Adelgids prefer to live on the tree's branches or green sections. They can produce eggs that are "white and sac-like, with wispy webbing surrounding them," according to Stoddard, who adds that "you will notice them quite easily against the green of the tree limbs."

Spiders, on the other hand, will appear wherever on your tree. "They could be lurking on the tree's trunk or within its boughs," Stoddard speculates.

Should you be concerned if bugs are discovered in your Christmas tree?

While it is unpleasant and inconvenient, these bugs are unlikely to cause damage or hurt you. "If you notice pests on your Christmas tree, do not be alarmed," Stoddard urges. Because most of these bugs prefer to feed on plants, they will not pose too much of a threat. According to Stoddard, some spiders can bite, so it is good to use gloves when touching your tree and setting it up inside.

Bring the tree inside to a warm space if there is an egg mass on it in some situations. Locating the tree indoors will help to expedite the eggs' development and the babies' hatching. "That could cause some concern if hundreds of tiny insects pop up around your tree," Stoddard explains. "However, these instances are uncommon."

How to safely get rid of Christmas tree pests?

Using your vacuum is the most acceptable option. "Just vacuum up the insect and then dump the canister or replace the vacuum cleaner bag," Stoddard advises. "Place the contents of the trash bag into a larger garbage bag, seal it, and transport it to a trash can or dumpster outside of the structure."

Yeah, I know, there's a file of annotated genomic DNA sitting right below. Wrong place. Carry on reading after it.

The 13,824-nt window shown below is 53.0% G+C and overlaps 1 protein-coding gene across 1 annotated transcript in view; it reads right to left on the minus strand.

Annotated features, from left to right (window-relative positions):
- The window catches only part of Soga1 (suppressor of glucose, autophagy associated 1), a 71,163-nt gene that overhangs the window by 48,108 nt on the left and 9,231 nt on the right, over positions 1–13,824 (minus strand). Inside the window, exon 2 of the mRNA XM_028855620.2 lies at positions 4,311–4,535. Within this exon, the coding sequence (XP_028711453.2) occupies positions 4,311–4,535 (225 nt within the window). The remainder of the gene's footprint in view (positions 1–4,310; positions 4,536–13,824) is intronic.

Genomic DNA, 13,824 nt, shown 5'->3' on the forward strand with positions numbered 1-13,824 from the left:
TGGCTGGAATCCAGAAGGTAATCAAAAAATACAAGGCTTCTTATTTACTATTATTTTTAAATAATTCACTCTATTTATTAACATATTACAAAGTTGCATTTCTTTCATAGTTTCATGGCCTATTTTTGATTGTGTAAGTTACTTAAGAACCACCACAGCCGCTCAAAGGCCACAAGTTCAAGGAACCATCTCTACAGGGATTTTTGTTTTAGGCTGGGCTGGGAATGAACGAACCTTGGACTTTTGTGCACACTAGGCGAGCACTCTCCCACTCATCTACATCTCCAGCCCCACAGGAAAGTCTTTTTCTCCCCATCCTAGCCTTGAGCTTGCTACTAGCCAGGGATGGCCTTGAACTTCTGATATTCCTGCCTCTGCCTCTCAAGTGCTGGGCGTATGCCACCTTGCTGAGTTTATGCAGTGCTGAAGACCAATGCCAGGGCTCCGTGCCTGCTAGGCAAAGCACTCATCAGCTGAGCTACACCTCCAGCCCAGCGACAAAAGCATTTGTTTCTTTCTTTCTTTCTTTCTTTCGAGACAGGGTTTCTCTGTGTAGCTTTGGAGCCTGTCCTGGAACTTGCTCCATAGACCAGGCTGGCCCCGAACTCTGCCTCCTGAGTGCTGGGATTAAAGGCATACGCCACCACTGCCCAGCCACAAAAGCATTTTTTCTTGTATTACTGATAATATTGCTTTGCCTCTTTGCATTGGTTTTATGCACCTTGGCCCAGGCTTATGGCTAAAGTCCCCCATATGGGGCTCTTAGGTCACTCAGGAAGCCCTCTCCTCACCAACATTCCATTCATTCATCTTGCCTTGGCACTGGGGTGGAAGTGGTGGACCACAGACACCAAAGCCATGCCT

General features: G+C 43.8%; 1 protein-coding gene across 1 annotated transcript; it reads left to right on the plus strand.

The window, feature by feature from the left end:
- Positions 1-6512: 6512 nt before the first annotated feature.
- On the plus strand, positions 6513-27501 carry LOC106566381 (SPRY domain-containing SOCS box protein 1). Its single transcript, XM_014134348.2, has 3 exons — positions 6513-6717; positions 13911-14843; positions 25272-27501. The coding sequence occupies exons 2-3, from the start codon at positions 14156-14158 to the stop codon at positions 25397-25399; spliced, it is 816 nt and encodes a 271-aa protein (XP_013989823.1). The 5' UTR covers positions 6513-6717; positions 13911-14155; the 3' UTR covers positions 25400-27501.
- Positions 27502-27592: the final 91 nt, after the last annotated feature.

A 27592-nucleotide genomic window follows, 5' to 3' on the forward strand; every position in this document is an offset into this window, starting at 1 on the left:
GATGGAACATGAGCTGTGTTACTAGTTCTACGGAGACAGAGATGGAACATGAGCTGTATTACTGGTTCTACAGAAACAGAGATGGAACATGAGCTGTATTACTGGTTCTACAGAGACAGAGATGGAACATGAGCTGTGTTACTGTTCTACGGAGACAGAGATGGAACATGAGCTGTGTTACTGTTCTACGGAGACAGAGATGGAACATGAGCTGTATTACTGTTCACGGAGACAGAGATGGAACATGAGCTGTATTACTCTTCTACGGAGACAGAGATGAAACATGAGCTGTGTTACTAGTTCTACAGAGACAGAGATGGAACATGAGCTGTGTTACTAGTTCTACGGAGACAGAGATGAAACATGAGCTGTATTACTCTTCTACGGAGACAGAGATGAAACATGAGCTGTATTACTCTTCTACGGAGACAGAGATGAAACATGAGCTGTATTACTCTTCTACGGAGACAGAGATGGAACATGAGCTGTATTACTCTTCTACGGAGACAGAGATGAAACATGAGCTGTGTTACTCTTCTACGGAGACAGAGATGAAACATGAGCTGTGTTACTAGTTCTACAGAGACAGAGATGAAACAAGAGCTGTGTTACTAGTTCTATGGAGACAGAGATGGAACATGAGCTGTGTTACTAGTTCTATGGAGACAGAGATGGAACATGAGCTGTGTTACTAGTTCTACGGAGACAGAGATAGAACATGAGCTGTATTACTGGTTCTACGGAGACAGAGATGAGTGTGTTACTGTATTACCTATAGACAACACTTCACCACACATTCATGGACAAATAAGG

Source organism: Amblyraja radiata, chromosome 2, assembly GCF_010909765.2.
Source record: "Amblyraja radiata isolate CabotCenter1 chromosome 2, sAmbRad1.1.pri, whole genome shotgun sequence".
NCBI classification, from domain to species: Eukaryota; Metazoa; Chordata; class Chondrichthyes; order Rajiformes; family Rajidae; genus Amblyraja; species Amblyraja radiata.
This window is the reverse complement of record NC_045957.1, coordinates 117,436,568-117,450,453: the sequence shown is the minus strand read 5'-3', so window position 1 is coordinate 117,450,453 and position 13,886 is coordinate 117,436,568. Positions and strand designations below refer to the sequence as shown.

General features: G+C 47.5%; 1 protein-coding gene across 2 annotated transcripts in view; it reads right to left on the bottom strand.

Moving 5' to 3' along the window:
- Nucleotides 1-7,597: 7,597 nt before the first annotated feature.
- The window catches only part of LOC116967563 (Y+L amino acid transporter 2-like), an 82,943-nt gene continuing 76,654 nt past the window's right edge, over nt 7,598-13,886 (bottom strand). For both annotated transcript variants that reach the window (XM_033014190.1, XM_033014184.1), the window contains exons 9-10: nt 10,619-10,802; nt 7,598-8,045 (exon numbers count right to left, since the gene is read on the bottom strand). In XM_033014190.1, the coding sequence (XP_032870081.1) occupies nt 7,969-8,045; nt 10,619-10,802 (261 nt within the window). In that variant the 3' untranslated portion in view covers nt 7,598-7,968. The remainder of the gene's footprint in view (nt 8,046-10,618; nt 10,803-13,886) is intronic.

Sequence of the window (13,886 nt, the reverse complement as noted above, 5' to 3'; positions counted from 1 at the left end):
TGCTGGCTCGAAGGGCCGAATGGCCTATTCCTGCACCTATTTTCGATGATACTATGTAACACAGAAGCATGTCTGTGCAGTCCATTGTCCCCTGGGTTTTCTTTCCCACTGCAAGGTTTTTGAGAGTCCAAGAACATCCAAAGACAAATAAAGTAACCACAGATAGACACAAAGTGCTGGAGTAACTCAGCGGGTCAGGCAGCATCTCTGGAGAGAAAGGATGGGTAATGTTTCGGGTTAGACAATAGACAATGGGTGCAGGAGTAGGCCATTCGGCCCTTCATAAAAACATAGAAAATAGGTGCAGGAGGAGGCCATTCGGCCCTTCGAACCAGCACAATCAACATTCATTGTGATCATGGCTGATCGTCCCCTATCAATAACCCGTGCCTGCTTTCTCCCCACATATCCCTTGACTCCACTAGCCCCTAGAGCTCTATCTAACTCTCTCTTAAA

You should never apply an over-the-counter insecticide on or around your Christmas tree. "Many can catch fire, and the heat from Christmas tree lights could be enough to start a fire," Stoddard cautions.

According to some publications, diatomaceous earth, a powder that kills insects by drying them out, should be used for treating the tree. "It would kill insects which come into contact with it and are exposed to enough of it," Stoddard adds, "but it takes a long time to function." Furthermore, he points out that the average homeowner may over-apply the substance, resulting in "unnecessary exposure to it by its occupants." You do not want your dogs or animals to get it on or in them if they eat it or play with trees."

Suppose the infestation becomes too huge for you to tackle on your own, immediately eliminate the tree from your home. In that case, the ideal option may be to replace it with a new or artificial one.

How to Keep Christmas Tree Bugs at Bay

When buying a tree, Stoddard suggests following these steps:

  1. Examine the tree. "A powerful flashlight is always a good idea when selecting your tree," Stoddard advises. "Shine the tree's trunk light at various spots and search for insects or eggs." If you see them, go over to a different tree.

  2. Give your tree a good shake. Many locations will have a motorized tree shaker accessible, but if one is not available, Stoddard recommends shaking your tree "vigorously" before putting it into your car or residence.

  3. Inspect it once more. Before you bring the new Christmas tree into your home, it is best to double-check everything.

Again, do not alarm yourself if you see an insect or two in your tree. However, implementing a few preventative actions can go a long way toward keeping pests away from your home.